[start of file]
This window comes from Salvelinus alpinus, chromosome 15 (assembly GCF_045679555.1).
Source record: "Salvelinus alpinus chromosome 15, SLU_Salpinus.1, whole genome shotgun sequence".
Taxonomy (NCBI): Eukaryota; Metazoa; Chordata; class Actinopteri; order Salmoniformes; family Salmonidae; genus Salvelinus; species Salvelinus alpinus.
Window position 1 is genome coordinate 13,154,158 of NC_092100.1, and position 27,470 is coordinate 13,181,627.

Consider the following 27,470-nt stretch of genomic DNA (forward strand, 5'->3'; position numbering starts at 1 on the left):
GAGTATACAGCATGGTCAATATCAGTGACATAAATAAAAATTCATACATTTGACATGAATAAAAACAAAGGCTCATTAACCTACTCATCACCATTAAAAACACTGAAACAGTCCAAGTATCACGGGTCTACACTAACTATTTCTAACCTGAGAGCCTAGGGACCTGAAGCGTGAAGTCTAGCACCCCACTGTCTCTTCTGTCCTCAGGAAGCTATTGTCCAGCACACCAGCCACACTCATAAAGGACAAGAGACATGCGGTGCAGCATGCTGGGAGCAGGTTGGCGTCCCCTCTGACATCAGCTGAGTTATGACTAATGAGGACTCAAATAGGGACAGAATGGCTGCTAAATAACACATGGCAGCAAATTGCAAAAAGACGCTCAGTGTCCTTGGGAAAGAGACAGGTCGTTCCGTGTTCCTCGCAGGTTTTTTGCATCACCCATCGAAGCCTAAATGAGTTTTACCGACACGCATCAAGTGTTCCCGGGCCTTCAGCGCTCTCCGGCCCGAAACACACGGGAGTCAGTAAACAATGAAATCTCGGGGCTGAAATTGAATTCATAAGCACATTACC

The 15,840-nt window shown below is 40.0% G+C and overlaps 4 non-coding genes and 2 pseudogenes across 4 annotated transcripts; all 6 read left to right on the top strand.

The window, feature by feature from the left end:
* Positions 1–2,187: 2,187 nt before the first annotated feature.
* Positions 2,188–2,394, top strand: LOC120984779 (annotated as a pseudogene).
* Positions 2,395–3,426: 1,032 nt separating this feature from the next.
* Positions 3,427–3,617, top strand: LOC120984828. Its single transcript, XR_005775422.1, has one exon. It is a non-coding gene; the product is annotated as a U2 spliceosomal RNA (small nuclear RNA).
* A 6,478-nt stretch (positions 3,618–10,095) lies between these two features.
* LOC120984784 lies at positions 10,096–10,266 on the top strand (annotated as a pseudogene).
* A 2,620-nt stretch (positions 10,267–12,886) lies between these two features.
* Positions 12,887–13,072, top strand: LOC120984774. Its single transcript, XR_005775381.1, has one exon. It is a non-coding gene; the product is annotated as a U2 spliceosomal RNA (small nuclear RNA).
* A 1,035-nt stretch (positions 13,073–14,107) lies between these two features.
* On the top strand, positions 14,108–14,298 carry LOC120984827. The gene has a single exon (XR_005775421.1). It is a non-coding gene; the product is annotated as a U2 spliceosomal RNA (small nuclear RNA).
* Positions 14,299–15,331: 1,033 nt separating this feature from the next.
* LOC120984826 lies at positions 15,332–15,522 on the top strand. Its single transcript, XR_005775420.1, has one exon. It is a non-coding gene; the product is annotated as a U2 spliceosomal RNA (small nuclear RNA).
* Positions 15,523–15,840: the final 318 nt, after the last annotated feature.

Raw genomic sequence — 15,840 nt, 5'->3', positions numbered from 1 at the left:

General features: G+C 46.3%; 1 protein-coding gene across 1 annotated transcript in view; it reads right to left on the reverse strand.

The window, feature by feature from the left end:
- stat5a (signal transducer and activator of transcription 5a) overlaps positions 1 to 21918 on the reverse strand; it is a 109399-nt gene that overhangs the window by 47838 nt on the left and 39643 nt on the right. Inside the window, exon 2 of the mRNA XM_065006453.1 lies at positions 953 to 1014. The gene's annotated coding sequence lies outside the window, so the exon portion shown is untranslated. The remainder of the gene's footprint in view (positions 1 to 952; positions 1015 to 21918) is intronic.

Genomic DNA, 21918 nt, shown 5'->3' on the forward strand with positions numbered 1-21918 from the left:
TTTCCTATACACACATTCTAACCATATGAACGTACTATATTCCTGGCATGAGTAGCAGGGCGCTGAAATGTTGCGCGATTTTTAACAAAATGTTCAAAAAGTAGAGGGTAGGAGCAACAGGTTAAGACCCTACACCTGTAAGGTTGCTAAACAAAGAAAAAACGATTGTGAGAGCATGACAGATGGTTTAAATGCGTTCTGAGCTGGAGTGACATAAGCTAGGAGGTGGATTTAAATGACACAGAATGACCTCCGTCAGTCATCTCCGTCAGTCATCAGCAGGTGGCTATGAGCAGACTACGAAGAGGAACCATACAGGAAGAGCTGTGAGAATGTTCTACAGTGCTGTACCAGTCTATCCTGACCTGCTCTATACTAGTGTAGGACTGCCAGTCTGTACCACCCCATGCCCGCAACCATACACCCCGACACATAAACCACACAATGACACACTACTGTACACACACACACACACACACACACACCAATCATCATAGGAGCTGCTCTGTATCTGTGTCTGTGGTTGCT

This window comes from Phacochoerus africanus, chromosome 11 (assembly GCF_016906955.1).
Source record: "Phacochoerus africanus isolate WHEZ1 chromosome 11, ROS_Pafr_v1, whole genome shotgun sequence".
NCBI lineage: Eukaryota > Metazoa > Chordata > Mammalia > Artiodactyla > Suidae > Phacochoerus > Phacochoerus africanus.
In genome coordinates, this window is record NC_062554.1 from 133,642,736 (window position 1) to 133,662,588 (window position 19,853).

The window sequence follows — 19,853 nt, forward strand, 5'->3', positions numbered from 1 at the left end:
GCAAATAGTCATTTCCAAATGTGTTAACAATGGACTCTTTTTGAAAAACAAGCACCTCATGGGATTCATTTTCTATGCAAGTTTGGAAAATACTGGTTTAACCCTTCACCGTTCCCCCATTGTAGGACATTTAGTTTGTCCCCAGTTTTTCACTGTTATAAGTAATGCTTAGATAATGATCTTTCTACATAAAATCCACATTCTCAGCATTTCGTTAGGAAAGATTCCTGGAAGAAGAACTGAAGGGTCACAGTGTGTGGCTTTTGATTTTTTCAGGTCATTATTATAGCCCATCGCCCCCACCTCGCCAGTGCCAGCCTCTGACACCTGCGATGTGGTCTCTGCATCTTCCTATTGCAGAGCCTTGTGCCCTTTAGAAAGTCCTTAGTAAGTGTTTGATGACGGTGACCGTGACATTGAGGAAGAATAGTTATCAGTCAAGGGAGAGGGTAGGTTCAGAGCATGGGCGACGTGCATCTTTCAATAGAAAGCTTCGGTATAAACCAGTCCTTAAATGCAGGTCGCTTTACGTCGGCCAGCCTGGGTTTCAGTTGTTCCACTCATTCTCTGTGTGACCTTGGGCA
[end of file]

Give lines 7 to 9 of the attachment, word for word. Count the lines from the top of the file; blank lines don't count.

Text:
The 15,840-nt window shown below is 40.0% G+C and overlaps 4 non-coding genes and 2 pseudogenes across 4 annotated transcripts; all 6 read left to right on the top strand.

The window, feature by feature from the left end:
* Positions 1–2,187: 2,187 nt before the first annotated feature.